What is a Demultiplexer?
A demultiplexer (also known as a demux or data distributor) is defined as a circuit that can distribute or deliver multiple outputs from a single input. A demultiplexer can perform as a single input with many output switches. The demultiplexer’s output lines are ‘n’ in number, the select line number is ‘m’ and n = 2m. The control signal or select input code decides the output line to which the input has to be transmitted.
The demux can also perform as a binary to decimal decoder. The data input line should be at the logic 1 level, and the binary input is given to the select input lines. The corresponding line will give the output. In the designing of multiple combinational circuits, this circuit is advantageous.
The function of a demultiplexer circuit essentially the reverse of the multiplexer (hence the name).
The pin diagram of the demultiplexer is in the figure below.
1 to 4 Demultiplexer
Here’s will analyze a 1 to 4 demultiplexer in a bit more detail.
Note that there are many other types of demultiplexers—e.g., 1-to-2, 1-to-8, 1-to-16 demultiplexer, etc. But for this article, we’ll focus on a 1 to 4 demultiplexer.
A 1 to 4 demultiplexer has:
1 input bit is present. Here it is Data D.
The number of outputs is four. They are Y0, Y1, Y2, and Y3.
- Control Bits
Two control bits are used here. They are A and B. The input data bit is sent to the data bit of the output lines depending on the select input or control bit’s value.
If the condition AB = 01, the second AND gate from the top are enabled (shown in the figure above).
At this moment, all the other three AND gates are in a disabled condition. So, input bit Data D is delivered to the output. Thus, Y1 = Data.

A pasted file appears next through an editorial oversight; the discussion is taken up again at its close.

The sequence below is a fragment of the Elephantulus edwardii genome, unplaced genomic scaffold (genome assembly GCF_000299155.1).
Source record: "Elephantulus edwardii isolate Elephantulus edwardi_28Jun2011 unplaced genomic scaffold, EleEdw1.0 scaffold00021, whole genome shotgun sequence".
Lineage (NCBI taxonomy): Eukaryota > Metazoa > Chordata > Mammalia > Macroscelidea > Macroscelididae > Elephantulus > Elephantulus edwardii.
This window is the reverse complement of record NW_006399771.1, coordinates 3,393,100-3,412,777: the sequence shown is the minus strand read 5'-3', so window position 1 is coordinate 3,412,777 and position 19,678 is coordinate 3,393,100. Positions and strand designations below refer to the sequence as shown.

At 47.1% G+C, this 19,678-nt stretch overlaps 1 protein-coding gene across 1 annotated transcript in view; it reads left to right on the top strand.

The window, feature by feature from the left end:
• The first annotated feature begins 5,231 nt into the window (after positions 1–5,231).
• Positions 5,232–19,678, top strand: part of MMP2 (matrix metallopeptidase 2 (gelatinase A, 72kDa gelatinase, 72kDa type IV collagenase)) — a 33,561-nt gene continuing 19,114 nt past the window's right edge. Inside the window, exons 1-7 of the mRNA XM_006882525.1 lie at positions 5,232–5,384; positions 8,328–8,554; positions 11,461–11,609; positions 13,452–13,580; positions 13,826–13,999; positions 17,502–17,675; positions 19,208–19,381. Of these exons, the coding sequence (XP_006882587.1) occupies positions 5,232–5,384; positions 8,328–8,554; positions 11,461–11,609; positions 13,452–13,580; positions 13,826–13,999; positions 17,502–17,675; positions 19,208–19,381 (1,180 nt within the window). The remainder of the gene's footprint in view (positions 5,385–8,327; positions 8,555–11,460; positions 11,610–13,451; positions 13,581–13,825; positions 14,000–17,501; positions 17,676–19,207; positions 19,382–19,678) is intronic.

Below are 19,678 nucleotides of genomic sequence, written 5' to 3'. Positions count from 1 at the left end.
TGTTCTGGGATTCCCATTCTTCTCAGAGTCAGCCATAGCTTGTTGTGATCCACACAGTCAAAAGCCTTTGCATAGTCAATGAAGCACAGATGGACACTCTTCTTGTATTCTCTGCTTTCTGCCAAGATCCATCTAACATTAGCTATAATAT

When the input is set as 0, Y1 will be low (i.e., 0), and when input is 1 (high), Y1 will be 1(high). Thus, we can say that the Y1 value will directly depend on input D. The other three outputs are 0 (low state).
If AB = 10, every other AND gate are disabled, excluding the second AND gate from the bottom.
So, input bit D is sent to Y2 output. Thus, Y2 = Data D.
The examples of multiplexers are IC 74155 (4-to-1 multiplexer), IC 74154 (16-to-1 multiplexer, which has 4 control bits, 1 input bit, and the outputs are 16 bits)
Applications of Demultiplexer
Demultiplexers are used in several fields where there is a necessity of connecting a single source to several destinations. These applications of a demultiplexer include:
Communication System of Demultiplexer
Generally, the communication system includes transmission and reception of the signals. For these purposes, the multiplexer in the transmitting end and the receiving end’s demultiplexer have to work simultaneously.
Transmission is done with the implementation of the multiplexer. The multiplexer’s output, which is the single output, and is given as the input of the demultiplexer. The demultiplexer in the receiver will change this given input to the original signals.
Arithmetic and Logic Unit (ALU) of Demultiplexer
With the implementation of the demultiplexer, the ALU’s output can keep in storage units or multiple registers. Here, the ALU output is given to the demultiplexer as its input.
The outputs of the demultiplexer are given to the multiple registers where the data is stored.
Serial to Parallel Converter of Demultiplexer
This converter can give (recreate) the parallel data from the received serial data. Here, the input serial data is set as the input of the demultiplexer.
This is done at regular intervals. At the control input of the demultiplexer, a counter is attached. The data signal is directed to the demultiplexer output with the help of this counter.
After every bit of data signal is stored, the demultiplexer output can be extracted. It can be read out in parallel.